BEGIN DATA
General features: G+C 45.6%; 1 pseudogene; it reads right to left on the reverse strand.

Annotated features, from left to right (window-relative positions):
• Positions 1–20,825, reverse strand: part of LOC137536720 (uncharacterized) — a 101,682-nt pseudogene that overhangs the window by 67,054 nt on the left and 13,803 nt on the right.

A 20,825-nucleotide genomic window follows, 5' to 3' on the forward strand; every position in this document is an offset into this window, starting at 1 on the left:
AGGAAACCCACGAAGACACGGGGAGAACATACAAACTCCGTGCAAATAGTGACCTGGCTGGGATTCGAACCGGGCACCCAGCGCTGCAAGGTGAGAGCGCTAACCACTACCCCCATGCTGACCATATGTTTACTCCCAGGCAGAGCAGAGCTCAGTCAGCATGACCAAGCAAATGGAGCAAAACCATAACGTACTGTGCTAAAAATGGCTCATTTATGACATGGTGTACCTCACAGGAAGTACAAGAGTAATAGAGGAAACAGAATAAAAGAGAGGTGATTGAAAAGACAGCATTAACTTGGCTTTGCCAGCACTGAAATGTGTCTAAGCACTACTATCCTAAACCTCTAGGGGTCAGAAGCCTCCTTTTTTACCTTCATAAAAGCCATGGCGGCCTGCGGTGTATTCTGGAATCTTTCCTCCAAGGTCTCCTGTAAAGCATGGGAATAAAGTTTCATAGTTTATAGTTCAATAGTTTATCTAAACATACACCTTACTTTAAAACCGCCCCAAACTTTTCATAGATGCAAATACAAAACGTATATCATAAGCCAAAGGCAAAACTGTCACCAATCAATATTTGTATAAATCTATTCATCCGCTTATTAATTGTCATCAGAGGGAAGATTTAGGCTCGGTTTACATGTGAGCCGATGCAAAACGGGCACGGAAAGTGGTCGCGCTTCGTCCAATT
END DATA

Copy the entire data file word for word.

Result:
General features: G+C 45.6%; 1 pseudogene; it reads right to left on the reverse strand.

Annotated features, from left to right (window-relative positions):
• Positions 1–20,825, reverse strand: part of LOC137536720 (uncharacterized) — a 101,682-nt pseudogene that overhangs the window by 67,054 nt on the left and 13,803 nt on the right.

A 20,825-nucleotide genomic window follows, 5' to 3' on the forward strand; every position in this document is an offset into this window, starting at 1 on the left:
AGGAAACCCACGAAGACACGGGGAGAACATACAAACTCCGTGCAAATAGTGACCTGGCTGGGATTCGAACCGGGCACCCAGCGCTGCAAGGTGAGAGCGCTAACCACTACCCCCATGCTGACCATATGTTTACTCCCAGGCAGAGCAGAGCTCAGTCAGCATGACCAAGCAAATGGAGCAAAACCATAACGTACTGTGCTAAAAATGGCTCATTTATGACATGGTGTACCTCACAGGAAGTACAAGAGTAATAGAGGAAACAGAATAAAAGAGAGGTGATTGAAAAGACAGCATTAACTTGGCTTTGCCAGCACTGAAATGTGTCTAAGCACTACTATCCTAAACCTCTAGGGGTCAGAAGCCTCCTTTTTTACCTTCATAAAAGCCATGGCGGCCTGCGGTGTATTCTGGAATCTTTCCTCCAAGGTCTCCTGTAAAGCATGGGAATAAAGTTTCATAGTTTATAGTTCAATAGTTTATCTAAACATACACCTTACTTTAAAACCGCCCCAAACTTTTCATAGATGCAAATACAAAACGTATATCATAAGCCAAAGGCAAAACTGTCACCAATCAATATTTGTATAAATCTATTCATCCGCTTATTAATTGTCATCAGAGGGAAGATTTAGGCTCGGTTTACATGTGAGCCGATGCAAAACGGGCACGGAAAGTGGTCGCGCTTCGTCCAATT